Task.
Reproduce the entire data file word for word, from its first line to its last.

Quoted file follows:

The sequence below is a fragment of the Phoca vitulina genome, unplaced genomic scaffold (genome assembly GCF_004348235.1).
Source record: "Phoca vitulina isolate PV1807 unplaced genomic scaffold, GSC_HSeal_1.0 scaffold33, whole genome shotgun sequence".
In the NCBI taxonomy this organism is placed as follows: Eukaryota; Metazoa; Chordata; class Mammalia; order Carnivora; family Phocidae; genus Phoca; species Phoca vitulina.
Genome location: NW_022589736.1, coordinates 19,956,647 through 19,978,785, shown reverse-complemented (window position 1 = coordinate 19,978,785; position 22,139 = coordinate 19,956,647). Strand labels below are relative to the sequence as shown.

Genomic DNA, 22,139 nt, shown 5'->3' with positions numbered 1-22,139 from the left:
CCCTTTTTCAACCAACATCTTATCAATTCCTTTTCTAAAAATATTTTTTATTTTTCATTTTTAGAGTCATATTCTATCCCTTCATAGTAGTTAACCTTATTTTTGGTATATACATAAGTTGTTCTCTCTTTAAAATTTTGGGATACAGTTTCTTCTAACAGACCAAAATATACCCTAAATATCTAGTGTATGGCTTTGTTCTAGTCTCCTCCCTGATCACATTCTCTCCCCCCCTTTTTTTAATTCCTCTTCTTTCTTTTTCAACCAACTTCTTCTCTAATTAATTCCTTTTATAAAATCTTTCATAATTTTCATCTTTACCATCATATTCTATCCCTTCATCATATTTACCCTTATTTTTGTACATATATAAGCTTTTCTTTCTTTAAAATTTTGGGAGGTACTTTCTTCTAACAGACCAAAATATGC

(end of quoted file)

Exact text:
The sequence below is a fragment of the Phoca vitulina genome, unplaced genomic scaffold (genome assembly GCF_004348235.1).
Source record: "Phoca vitulina isolate PV1807 unplaced genomic scaffold, GSC_HSeal_1.0 scaffold33, whole genome shotgun sequence".
In the NCBI taxonomy this organism is placed as follows: Eukaryota; Metazoa; Chordata; class Mammalia; order Carnivora; family Phocidae; genus Phoca; species Phoca vitulina.
Genome location: NW_022589736.1, coordinates 19,956,647 through 19,978,785, shown reverse-complemented (window position 1 = coordinate 19,978,785; position 22,139 = coordinate 19,956,647). Strand labels below are relative to the sequence as shown.

Genomic DNA, 22,139 nt, shown 5'->3' with positions numbered 1-22,139 from the left:
CCCTTTTTCAACCAACATCTTATCAATTCCTTTTCTAAAAATATTTTTTATTTTTCATTTTTAGAGTCATATTCTATCCCTTCATAGTAGTTAACCTTATTTTTGGTATATACATAAGTTGTTCTCTCTTTAAAATTTTGGGATACAGTTTCTTCTAACAGACCAAAATATACCCTAAATATCTAGTGTATGGCTTTGTTCTAGTCTCCTCCCTGATCACATTCTCTCCCCCCCTTTTTTTAATTCCTCTTCTTTCTTTTTCAACCAACTTCTTCTCTAATTAATTCCTTTTATAAAATCTTTCATAATTTTCATCTTTACCATCATATTCTATCCCTTCATCATATTTACCCTTATTTTTGTACATATATAAGCTTTTCTTTCTTTAAAATTTTGGGAGGTACTTTCTTCTAACAGACCAAAATATGC